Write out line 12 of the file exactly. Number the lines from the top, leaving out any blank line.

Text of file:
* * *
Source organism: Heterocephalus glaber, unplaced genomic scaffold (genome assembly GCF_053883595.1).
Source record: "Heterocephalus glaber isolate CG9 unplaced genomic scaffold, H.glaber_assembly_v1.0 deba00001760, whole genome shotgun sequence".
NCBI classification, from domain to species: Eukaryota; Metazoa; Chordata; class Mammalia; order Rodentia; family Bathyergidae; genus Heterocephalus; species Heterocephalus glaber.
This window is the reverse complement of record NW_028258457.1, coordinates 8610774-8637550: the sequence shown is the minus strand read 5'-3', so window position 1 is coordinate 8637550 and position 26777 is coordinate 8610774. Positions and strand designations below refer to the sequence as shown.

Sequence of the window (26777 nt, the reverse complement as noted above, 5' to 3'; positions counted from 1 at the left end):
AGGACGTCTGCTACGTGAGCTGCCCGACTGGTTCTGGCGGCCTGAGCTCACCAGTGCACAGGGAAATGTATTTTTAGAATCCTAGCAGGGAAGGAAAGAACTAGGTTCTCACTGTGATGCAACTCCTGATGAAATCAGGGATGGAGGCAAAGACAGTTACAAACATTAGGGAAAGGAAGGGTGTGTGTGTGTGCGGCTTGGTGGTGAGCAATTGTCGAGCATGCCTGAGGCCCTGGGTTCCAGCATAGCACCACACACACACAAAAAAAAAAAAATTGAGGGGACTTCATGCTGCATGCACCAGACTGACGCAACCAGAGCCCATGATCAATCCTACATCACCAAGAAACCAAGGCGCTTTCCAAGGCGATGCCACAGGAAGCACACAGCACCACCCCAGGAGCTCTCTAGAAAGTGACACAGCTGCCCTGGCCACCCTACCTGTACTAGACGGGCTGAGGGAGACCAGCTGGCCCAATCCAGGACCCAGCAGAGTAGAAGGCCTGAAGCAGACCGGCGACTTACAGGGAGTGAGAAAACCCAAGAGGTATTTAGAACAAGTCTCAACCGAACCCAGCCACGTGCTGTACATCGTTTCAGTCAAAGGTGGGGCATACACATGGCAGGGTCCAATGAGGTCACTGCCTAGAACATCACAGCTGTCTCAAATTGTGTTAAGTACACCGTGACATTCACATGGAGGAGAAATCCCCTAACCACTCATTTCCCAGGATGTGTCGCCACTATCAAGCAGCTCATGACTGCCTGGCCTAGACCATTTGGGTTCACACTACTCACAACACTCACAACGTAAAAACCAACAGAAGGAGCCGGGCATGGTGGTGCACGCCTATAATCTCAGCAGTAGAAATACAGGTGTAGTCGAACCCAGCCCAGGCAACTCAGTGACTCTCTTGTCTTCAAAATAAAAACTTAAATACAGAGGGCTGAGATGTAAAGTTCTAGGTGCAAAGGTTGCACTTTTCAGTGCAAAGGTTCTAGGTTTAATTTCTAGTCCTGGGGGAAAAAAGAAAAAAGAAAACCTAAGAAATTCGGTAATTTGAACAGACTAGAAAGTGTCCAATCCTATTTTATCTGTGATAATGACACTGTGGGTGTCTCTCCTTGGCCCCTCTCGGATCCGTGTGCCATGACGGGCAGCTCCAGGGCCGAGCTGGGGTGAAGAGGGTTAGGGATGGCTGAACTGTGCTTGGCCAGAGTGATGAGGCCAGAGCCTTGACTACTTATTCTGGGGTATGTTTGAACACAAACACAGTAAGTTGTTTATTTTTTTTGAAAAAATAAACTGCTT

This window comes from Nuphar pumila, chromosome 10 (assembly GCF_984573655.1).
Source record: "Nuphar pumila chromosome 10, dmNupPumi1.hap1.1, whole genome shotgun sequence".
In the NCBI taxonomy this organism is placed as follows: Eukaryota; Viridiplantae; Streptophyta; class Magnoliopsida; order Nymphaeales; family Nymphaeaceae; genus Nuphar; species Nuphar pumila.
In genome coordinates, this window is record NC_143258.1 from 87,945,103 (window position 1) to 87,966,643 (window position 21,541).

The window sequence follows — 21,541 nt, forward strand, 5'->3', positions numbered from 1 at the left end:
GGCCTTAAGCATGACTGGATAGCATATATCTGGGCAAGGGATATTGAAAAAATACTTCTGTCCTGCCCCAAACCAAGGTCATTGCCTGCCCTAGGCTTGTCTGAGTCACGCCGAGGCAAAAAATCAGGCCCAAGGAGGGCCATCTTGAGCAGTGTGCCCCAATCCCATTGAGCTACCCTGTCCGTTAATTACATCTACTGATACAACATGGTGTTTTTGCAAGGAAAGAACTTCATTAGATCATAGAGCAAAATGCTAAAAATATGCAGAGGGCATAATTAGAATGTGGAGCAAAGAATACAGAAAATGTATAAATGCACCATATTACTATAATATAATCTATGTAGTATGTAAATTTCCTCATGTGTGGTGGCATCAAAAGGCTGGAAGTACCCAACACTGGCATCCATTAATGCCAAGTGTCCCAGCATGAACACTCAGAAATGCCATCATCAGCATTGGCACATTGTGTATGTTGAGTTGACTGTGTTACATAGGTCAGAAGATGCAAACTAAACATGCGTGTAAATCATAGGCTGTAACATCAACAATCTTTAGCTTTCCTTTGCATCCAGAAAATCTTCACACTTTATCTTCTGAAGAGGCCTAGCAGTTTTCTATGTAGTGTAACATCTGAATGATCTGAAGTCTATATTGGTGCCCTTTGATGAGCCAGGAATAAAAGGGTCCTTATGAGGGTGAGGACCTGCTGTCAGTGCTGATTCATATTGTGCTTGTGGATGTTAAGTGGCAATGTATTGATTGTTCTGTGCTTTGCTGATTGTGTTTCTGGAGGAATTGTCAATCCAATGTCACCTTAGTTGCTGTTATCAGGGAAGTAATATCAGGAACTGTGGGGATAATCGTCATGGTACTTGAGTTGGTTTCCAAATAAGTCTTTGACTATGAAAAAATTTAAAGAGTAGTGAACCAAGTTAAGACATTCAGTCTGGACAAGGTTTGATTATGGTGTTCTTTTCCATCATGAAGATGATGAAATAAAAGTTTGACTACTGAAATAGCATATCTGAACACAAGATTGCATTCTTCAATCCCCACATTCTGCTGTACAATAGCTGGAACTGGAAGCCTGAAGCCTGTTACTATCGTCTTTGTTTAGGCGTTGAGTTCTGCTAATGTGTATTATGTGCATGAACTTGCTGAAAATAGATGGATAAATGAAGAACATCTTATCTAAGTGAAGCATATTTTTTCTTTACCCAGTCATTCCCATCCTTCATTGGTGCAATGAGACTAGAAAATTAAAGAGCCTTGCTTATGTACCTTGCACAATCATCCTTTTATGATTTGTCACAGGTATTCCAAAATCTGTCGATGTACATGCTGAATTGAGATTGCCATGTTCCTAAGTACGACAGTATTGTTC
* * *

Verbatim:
GGCCTTAAGCATGACTGGATAGCATATATCTGGGCAAGGGATATTGAAAAAATACTTCTGTCCTGCCCCAAACCAAGGTCATTGCCTGCCCTAGGCTTGTCTGAGTCACGCCGAGGCAAAAAATCAGGCCCAAGGAGGGCCATCTTGAGCAGTGTGCCCCAATCCCATTGAGCTACCCTGTCCGTTAATTACATCTACTGATACAACATGGTGTTTTTGCAAGGAAAGAACTTCATTAGATCATAGAGCAAAATGCTAAAAATATGCAGAGGGCATAATTAGAATGTGGAGCAAAGAATACAGAAAATGTATAAATGCACCATATTACTATAATATAATCTATGTAGTATGTAAATTTCCTCATGTGTGGTGGCATCAAAAGGCTGGAAGTACCCAACACTGGCATCCATTAATGCCAAGTGTCCCAGCATGAACACTCAGAAATGCCATCATCAGCATTGGCACATTGTGTATGTTGAGTTGACTGTGTTACATAGGTCAGAAGATGCAAACTAAACATGCGTGTAAATCATAGGCTGTAACATCAACAATCTTTAGCTTTCCTTTGCATCCAGAAAATCTTCACACTTTATCTTCTGAAGAGGCCTAGCAGTTTTCTATGTAGTGTAACATCTGAATGATCTGAAGTCTATATTGGTGCCCTTTGATGAGCCAGGAATAAAAGGGTCCTTATGAGGGTGAGGACCTGCTGTCAGTGCTGATTCATATTGTGCTTGTGGATGTTAAGTGGCAATGTATTGATTGTTCTGTGCTTTGCTGATTGTGTTTCTGGAGGAATTGTCAATCCAATGTCACCTTAGTTGCTGTTATCAGGGAAGTAATATCAGGAACTGTGGGGATAATCGTCATGGTACTTGAGTTGGTTTCCAAATAAGTCTTTGACTATGAAAAAATTTAAAGAGTAGTGAACCAAGTTAAGACATTCAGTCTGGACAAGGTTTGATTATGGTGTTCTTTTCCATCATGAAGATGATGAAATAAAAGTTTGACTACTGAAATAGCATATCTGAACACAAGATTGCATTCTTCAATCCCCACATTCTGCTGTACAATAGCTGGAACTGGAAGCCTGAAGCCTGTTACTATCGTCTTTGTTTAGGCGTTGAGTTCTGCTAATGTGTATTATGTGCATGAACTTGCTGAAAATAGATGGATAAATGAAGAACATCTTATCTAAGTGAAGCATATTTTTTCTTTACCCAGTCATTCCCATCCTTCATTGGTGCAATGAGACTAGAAAATTAAAGAGCCTTGCTTATGTACCTTGCACAATCATCCTTTTATGATTTGTCACAGGTATTCCAAAATCTGTCGATGTACATGCTGAATTGAGATTGCCATGTTCCTAAGTACGACAGTATTGTTC